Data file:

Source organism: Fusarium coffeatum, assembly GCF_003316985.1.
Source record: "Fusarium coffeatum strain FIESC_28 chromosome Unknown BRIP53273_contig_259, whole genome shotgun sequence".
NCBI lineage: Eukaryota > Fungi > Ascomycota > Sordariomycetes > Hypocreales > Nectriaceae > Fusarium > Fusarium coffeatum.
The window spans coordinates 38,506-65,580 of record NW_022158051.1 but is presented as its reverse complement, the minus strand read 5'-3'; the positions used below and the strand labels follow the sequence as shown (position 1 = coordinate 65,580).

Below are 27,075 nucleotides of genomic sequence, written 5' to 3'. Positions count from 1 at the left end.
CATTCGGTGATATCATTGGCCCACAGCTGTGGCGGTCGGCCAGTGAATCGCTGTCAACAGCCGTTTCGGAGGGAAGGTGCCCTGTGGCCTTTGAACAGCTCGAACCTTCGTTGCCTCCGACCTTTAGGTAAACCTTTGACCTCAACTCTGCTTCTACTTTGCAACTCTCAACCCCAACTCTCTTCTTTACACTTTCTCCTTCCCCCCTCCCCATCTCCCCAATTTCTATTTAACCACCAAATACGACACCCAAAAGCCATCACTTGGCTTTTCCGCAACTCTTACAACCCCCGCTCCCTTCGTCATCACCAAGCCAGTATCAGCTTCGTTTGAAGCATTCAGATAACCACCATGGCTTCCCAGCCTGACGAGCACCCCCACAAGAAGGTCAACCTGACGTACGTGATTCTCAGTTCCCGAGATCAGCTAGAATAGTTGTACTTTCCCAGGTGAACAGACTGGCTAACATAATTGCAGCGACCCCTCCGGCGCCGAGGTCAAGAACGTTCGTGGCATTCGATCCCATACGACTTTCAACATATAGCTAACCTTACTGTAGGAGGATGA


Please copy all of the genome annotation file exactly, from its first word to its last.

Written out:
Source organism: Fusarium coffeatum, assembly GCF_003316985.1.
Source record: "Fusarium coffeatum strain FIESC_28 chromosome Unknown BRIP53273_contig_259, whole genome shotgun sequence".
NCBI lineage: Eukaryota > Fungi > Ascomycota > Sordariomycetes > Hypocreales > Nectriaceae > Fusarium > Fusarium coffeatum.
The window spans coordinates 38,506-65,580 of record NW_022158051.1 but is presented as its reverse complement, the minus strand read 5'-3'; the positions used below and the strand labels follow the sequence as shown (position 1 = coordinate 65,580).

Below are 27,075 nucleotides of genomic sequence, written 5' to 3'. Positions count from 1 at the left end.
CATTCGGTGATATCATTGGCCCACAGCTGTGGCGGTCGGCCAGTGAATCGCTGTCAACAGCCGTTTCGGAGGGAAGGTGCCCTGTGGCCTTTGAACAGCTCGAACCTTCGTTGCCTCCGACCTTTAGGTAAACCTTTGACCTCAACTCTGCTTCTACTTTGCAACTCTCAACCCCAACTCTCTTCTTTACACTTTCTCCTTCCCCCCTCCCCATCTCCCCAATTTCTATTTAACCACCAAATACGACACCCAAAAGCCATCACTTGGCTTTTCCGCAACTCTTACAACCCCCGCTCCCTTCGTCATCACCAAGCCAGTATCAGCTTCGTTTGAAGCATTCAGATAACCACCATGGCTTCCCAGCCTGACGAGCACCCCCACAAGAAGGTCAACCTGACGTACGTGATTCTCAGTTCCCGAGATCAGCTAGAATAGTTGTACTTTCCCAGGTGAACAGACTGGCTAACATAATTGCAGCGACCCCTCCGGCGCCGAGGTCAAGAACGTTCGTGGCATTCGATCCCATACGACTTTCAACATATAGCTAACCTTACTGTAGGAGGATGA